NON-ALCOHOLIC FATTY LIVER DISEASE AND SARCOPENIA
Pivtorak K. V. | Marchuk O. V.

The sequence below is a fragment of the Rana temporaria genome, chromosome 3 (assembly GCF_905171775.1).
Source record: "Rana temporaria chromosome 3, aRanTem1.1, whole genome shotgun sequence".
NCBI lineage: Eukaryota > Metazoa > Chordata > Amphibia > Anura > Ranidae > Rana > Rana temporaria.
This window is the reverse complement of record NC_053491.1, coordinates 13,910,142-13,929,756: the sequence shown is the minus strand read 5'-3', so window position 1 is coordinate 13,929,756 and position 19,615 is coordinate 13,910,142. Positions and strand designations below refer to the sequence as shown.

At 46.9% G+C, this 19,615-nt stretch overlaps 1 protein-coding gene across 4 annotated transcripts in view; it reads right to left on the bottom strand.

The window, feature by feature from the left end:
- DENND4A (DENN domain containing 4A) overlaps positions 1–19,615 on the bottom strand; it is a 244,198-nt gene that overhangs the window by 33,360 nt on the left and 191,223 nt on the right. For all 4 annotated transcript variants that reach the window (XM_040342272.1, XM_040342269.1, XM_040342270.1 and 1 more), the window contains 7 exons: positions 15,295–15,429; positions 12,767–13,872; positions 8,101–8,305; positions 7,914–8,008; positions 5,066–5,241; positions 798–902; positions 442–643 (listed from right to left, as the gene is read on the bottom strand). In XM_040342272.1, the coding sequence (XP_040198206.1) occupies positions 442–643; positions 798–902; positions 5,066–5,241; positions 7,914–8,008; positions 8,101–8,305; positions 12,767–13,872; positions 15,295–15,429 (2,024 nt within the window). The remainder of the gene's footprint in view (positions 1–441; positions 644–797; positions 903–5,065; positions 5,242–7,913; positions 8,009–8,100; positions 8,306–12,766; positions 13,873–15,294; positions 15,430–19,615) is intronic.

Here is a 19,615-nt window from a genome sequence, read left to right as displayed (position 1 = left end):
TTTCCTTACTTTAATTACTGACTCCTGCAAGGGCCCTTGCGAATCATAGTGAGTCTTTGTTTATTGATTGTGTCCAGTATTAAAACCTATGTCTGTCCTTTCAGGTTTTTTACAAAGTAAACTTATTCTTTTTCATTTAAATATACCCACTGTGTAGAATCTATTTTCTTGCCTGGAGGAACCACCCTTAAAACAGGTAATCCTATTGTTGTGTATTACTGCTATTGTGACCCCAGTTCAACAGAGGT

In this paper, an analysis of modern scientific literary sources was carried out regarding common mechanisms of development of sarcopenia and non-alcoholic fatty liver disease. Patients with non-alcoholic liver disease have a high prevalence of sarcopenia, which is characterized by progressive loss of muscle mass and function and affects quality of life and disease prognosis. The article highlights various variants of the pathogenesis of sarcopenia and NAFLD. It is generally known that the liver takes part in the metabolism and accumulation of nutrients, the synthesis and detoxification of many biologically active substances, hormones, cytokines, and ammonia detoxification. Accumulated data indicate that liver dysfunction leads to an imbalance between muscle protein synthesis and its lysis. Other signaling molecules (growth hormone, insulin-like growth factor-1, some myokines) produced in large quantities, as well as oxidative stress, trigger common signaling pathways that promote inflammation and fibrosis. Abdominal and visceral adiposity have been shown to have a strong effect on suppression of growth hormone secretion, and obese patients with the lowest levels of this hormone have the most severe metabolic complications. Therefore, the reduced levels of growth hormone and insulin-like growth factor-1 seen in obese patients may be detrimental to both skeletal muscle and liver, promoting ectopic fat accumulation. Skeletal muscle plays a key role in insulin signaling as the primary tissue responsible for insulin-mediated glucose utilization. Decreased skeletal muscle mass can cause insulin resistance and impaired carbohydrate metabolism, which ultimately leads to NAFLD and its characteristic components and signs. Chronic inflammation and oxidative stress simultaneously cause muscle atrophy and lead to hepatocyte stress reactions, which, in turn, contributes to the progression of liver fibrosis associated with steatohepatitis and nonalcoholic fatty liver disease. A pathogenetic connection between sarcopenia and NAFLD has been established. Numerous studies have proven that aerobic physical exercises, reducing the level of systemic inflammation contribute to reducing the loss of muscle components of body weight and improving clinical and laboratory indicators in NAFLD.Show more [+] Less [-]